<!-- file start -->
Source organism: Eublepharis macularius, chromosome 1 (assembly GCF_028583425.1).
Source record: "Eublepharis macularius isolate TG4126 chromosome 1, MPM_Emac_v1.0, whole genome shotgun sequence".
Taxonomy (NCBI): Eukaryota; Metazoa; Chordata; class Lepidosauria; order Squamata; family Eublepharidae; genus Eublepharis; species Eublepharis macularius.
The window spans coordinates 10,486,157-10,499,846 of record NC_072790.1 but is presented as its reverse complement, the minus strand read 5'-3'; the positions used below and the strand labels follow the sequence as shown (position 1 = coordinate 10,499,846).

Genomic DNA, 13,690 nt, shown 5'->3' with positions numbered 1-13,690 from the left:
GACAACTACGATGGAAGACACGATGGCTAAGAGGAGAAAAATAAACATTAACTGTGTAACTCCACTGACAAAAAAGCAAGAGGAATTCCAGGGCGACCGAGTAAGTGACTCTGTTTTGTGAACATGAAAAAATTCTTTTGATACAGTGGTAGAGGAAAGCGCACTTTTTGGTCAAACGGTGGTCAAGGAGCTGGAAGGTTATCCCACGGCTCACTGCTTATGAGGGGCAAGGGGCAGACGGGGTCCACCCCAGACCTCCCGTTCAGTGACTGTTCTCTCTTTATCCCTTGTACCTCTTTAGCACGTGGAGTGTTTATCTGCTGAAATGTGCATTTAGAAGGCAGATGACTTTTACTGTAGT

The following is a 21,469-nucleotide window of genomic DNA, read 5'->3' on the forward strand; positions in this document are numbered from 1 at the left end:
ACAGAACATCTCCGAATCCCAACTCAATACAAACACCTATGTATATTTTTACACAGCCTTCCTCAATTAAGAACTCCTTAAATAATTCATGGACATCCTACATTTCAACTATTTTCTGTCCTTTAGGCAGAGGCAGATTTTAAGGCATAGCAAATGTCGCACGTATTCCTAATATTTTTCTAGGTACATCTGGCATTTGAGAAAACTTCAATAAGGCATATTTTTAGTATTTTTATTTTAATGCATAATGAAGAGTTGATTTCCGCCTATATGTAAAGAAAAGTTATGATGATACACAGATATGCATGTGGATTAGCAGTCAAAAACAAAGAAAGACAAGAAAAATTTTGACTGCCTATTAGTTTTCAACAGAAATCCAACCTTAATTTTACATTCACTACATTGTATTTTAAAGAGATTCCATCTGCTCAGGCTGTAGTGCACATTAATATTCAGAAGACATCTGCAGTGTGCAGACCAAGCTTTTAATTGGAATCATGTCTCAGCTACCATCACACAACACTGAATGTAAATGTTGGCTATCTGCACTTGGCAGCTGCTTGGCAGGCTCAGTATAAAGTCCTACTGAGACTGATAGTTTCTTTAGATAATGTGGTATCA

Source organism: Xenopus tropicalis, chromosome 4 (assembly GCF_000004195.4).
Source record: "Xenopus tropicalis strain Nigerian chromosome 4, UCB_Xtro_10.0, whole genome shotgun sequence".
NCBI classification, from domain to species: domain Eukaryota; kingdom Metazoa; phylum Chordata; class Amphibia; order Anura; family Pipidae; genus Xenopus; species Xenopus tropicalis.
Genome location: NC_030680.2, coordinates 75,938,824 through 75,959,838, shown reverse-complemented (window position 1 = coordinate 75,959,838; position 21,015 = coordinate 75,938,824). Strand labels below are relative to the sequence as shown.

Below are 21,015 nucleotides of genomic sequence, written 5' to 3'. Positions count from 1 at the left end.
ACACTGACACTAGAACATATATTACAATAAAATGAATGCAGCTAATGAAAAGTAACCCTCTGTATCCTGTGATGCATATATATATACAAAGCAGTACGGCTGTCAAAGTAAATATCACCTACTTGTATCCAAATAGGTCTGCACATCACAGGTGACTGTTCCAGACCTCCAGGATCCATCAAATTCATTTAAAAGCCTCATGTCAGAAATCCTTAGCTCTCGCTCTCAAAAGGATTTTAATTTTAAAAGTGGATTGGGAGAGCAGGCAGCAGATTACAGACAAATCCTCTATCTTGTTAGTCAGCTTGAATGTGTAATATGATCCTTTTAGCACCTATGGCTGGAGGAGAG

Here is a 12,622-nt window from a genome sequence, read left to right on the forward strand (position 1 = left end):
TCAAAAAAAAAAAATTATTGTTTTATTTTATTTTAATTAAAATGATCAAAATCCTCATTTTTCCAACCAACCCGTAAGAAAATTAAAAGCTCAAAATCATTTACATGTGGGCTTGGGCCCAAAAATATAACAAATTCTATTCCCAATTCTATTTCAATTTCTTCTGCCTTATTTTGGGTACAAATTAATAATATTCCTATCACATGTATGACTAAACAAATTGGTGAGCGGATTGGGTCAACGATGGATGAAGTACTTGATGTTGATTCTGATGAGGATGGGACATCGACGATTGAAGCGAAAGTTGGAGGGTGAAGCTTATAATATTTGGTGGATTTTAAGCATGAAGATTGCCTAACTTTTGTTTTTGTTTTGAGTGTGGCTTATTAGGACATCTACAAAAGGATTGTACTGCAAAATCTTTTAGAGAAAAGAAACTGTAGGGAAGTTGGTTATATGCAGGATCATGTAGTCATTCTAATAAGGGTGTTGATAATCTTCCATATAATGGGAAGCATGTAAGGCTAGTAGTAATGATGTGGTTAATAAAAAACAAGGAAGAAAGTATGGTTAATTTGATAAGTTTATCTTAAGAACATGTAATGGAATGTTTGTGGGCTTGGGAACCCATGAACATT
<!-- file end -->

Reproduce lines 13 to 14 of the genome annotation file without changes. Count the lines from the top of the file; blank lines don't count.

Below are 21,015 nucleotides of genomic sequence, written 5' to 3'. Positions count from 1 at the left end.
ACACTGACACTAGAACATATATTACAATAAAATGAATGCAGCTAATGAAAAGTAACCCTCTGTATCCTGTGATGCATATATATATACAAAGCAGTACGGCTGTCAAAGTAAATATCACCTACTTGTATCCAAATAGGTCTGCACATCACAGGTGACTGTTCCAGACCTCCAGGATCCATCAAATTCATTTAAAAGCCTCATGTCAGAAATCCTTAGCTCTCGCTCTCAAAAGGATTTTAATTTTAAAAGTGGATTGGGAGAGCAGGCAGCAGATTACAGACAAATCCTCTATCTTGTTAGTCAGCTTGAATGTGTAATATGATCCTTTTAGCACCTATGGCTGGAGGAGAG